The American news agency Associated Press (AP) reported that it is “highly unlikely” that KFOR will grant Serbian President Aleksandar Vucic’s request presented to Quint ambassadors on Tuesday in Belgrade for it to take over security matters in the north of Kosovo instead of Kosovo Prime Minister “Albin Kurti’s police.”
However, AP reported that “there was no immediate reaction from NATO to Vucic’s request, but it is highly unlikely to be granted because the primary role of the (4,500) troops is peacekeeping, not policing.”
The agency reported that “Vucic, a pro-Russian politician, has often spoken against NATO and its peacekeeping mission in Kosovo, blaming them for allegedly failing to protect minority Serbs from Kosovo Albanian harassment.”
It said that Vucic has asked for KFOR to take over security matters in the north of Kosovo because, on Sunday, “a daylong shootout between armed Serbs and Kosovar police left one officer and three gunmen dead,” which was “one of the worst confrontations since Kosovo declared independence from Serbia in 2008.”
“The violence further raised tensions in the Balkan region at a time when European Union and U.S. mediators have been pushing for a deal that would normalize ties between former wartime foes Serbia and Kosovo,” reported AP.
The agency said Kurti “accused the Serbian government on Sunday of logistically supporting ‘the terrorist, criminal, professional unit’ that fired on Kosovo Police officers,” while “Vucic denied the allegations, saying the gunmen were local Kosovo Serbs ‘who no longer want to withstand Kurti’s terror.’”
AP reported that US Ambassador to Serbia Christopher Hill said after the meeting with Vucic that the latest case of violence was a very serious event and that “the concern is, of course, that it could get even worse.”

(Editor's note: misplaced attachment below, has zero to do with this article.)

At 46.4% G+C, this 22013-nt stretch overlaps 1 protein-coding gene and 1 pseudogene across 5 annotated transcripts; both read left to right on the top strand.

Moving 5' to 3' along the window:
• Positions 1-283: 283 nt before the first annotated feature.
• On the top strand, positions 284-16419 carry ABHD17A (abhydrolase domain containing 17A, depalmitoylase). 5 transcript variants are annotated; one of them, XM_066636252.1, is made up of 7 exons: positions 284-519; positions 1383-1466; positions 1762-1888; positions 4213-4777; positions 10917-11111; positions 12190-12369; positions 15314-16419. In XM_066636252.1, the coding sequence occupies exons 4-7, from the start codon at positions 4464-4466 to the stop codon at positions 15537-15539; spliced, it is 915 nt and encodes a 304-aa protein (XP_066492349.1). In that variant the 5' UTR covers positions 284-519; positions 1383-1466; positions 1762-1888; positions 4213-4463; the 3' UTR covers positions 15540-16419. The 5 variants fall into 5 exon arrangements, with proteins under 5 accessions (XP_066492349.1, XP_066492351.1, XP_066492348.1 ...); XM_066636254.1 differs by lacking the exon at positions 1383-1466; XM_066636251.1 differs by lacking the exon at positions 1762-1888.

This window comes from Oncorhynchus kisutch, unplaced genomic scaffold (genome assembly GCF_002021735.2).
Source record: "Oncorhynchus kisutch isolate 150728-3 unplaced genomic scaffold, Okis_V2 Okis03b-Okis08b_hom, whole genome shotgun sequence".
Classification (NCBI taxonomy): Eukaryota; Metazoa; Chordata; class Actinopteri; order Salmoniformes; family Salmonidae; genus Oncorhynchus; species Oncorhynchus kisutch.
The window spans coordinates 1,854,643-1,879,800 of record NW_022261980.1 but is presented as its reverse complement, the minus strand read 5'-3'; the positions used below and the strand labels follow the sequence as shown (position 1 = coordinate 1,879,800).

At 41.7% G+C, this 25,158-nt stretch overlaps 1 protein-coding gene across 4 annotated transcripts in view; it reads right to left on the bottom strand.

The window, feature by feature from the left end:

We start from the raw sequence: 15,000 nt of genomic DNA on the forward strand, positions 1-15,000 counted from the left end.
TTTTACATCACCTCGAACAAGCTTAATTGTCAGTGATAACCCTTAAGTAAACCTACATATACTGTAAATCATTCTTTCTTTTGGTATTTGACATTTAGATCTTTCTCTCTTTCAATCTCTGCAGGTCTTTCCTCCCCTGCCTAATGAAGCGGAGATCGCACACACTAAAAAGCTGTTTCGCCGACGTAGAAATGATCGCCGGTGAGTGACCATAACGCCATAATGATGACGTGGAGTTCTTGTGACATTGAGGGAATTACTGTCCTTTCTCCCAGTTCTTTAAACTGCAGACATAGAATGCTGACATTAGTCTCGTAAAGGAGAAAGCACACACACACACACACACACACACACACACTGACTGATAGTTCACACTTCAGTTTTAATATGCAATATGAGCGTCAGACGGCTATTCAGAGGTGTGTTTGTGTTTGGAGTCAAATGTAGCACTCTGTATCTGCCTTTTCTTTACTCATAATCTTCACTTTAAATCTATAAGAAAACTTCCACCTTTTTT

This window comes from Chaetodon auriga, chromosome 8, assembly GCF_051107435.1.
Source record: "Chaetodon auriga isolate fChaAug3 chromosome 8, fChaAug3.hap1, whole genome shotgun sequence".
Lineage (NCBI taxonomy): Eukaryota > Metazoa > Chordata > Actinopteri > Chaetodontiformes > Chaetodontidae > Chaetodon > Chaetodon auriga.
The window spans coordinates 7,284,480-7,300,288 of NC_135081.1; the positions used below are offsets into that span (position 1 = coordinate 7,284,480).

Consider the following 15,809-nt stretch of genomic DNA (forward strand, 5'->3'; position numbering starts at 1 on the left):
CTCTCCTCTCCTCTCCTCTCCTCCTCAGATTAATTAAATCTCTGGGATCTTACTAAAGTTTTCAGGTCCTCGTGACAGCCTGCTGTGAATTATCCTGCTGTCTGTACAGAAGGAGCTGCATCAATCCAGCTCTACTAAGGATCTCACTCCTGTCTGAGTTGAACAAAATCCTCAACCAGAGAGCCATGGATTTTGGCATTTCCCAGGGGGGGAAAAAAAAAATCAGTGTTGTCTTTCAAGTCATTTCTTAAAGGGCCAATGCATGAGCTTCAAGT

“We really deeply regret the loss of life and frankly, we condemn the killing of the Kosovo police officer,” Hill said.
The Ambassador said it is “very important to know what happened but equally important to move the political and diplomatic process, which I think really needs to be strengthened in the days and months ahead.”
The agency also reported that Vucic said in an Instagram post that these are “one of the hardest moments for Serbia,” adding that “the government proclaimed Wednesday as a day of mourning because of ‘the tragic events,’ referring to the shootout.’”
The Serb List – “a Kosovo Serb party allied with Vucic proclaimed three days of mourning starting Tuesday in Serb-dominated northern Kosovo for the three killed Serb assailants,” reported AP.
It said that Kosovo Interior Minister Xhelal Svecla claimed Tuesday that “the leader of the Serb gunmen who killed the Kosovo police officer is Milan Radoicic, a close ally of Vucic’s who was sanctioned by the U.S. and Britain for alleged criminal activities.”
“Radoicic, a shady businessman, is deputy leader of a pro-Vucic Kosovo Serb party that has been calling the shots in northern Kosovo,” reported AP, adding that the Kosovo Minister “also claimed that Radoicic was wounded in the shootout and undergoing treatment at a Belgrade hospital.”